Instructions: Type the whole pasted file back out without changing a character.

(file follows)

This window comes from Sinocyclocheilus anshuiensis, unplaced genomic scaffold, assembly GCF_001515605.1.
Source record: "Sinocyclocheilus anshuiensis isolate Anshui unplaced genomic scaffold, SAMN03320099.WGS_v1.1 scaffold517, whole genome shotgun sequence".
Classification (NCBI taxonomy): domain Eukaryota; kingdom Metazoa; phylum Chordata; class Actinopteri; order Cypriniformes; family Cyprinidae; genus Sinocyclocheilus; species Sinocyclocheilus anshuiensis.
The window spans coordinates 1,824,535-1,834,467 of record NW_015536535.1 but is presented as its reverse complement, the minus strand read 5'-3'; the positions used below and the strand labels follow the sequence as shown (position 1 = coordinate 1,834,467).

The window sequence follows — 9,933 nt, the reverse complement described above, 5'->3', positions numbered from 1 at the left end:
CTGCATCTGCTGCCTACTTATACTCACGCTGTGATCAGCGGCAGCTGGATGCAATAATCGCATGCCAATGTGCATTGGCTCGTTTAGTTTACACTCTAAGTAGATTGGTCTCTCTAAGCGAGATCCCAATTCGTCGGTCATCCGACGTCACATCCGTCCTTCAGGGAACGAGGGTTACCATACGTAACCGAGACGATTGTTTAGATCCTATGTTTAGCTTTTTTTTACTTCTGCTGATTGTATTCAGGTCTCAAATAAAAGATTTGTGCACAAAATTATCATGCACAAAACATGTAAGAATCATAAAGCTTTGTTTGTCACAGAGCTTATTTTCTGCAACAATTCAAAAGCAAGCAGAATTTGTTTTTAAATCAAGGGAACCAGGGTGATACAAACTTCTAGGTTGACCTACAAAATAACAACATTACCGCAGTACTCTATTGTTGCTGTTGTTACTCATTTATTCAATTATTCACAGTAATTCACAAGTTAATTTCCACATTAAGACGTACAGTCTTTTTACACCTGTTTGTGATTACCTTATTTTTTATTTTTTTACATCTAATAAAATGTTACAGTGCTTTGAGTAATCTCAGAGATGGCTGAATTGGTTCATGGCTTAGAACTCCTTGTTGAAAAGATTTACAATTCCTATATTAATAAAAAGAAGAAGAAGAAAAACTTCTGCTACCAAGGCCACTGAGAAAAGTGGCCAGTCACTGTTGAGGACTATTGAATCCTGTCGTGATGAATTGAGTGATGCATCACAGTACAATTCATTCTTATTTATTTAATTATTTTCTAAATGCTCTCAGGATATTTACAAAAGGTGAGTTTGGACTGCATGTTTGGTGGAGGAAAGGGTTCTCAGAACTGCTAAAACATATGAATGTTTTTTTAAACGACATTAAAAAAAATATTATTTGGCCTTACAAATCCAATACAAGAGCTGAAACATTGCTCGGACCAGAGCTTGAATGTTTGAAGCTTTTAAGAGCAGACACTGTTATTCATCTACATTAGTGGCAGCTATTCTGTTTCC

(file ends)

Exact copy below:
This window comes from Sinocyclocheilus anshuiensis, unplaced genomic scaffold, assembly GCF_001515605.1.
Source record: "Sinocyclocheilus anshuiensis isolate Anshui unplaced genomic scaffold, SAMN03320099.WGS_v1.1 scaffold517, whole genome shotgun sequence".
Classification (NCBI taxonomy): domain Eukaryota; kingdom Metazoa; phylum Chordata; class Actinopteri; order Cypriniformes; family Cyprinidae; genus Sinocyclocheilus; species Sinocyclocheilus anshuiensis.
The window spans coordinates 1,824,535-1,834,467 of record NW_015536535.1 but is presented as its reverse complement, the minus strand read 5'-3'; the positions used below and the strand labels follow the sequence as shown (position 1 = coordinate 1,834,467).

The window sequence follows — 9,933 nt, the reverse complement described above, 5'->3', positions numbered from 1 at the left end:
CTGCATCTGCTGCCTACTTATACTCACGCTGTGATCAGCGGCAGCTGGATGCAATAATCGCATGCCAATGTGCATTGGCTCGTTTAGTTTACACTCTAAGTAGATTGGTCTCTCTAAGCGAGATCCCAATTCGTCGGTCATCCGACGTCACATCCGTCCTTCAGGGAACGAGGGTTACCATACGTAACCGAGACGATTGTTTAGATCCTATGTTTAGCTTTTTTTTACTTCTGCTGATTGTATTCAGGTCTCAAATAAAAGATTTGTGCACAAAATTATCATGCACAAAACATGTAAGAATCATAAAGCTTTGTTTGTCACAGAGCTTATTTTCTGCAACAATTCAAAAGCAAGCAGAATTTGTTTTTAAATCAAGGGAACCAGGGTGATACAAACTTCTAGGTTGACCTACAAAATAACAACATTACCGCAGTACTCTATTGTTGCTGTTGTTACTCATTTATTCAATTATTCACAGTAATTCACAAGTTAATTTCCACATTAAGACGTACAGTCTTTTTACACCTGTTTGTGATTACCTTATTTTTTATTTTTTTACATCTAATAAAATGTTACAGTGCTTTGAGTAATCTCAGAGATGGCTGAATTGGTTCATGGCTTAGAACTCCTTGTTGAAAAGATTTACAATTCCTATATTAATAAAAAGAAGAAGAAGAAAAACTTCTGCTACCAAGGCCACTGAGAAAAGTGGCCAGTCACTGTTGAGGACTATTGAATCCTGTCGTGATGAATTGAGTGATGCATCACAGTACAATTCATTCTTATTTATTTAATTATTTTCTAAATGCTCTCAGGATATTTACAAAAGGTGAGTTTGGACTGCATGTTTGGTGGAGGAAAGGGTTCTCAGAACTGCTAAAACATATGAATGTTTTTTTAAACGACATTAAAAAAAATATTATTTGGCCTTACAAATCCAATACAAGAGCTGAAACATTGCTCGGACCAGAGCTTGAATGTTTGAAGCTTTTAAGAGCAGACACTGTTATTCATCTACATTAGTGGCAGCTATTCTGTTTCC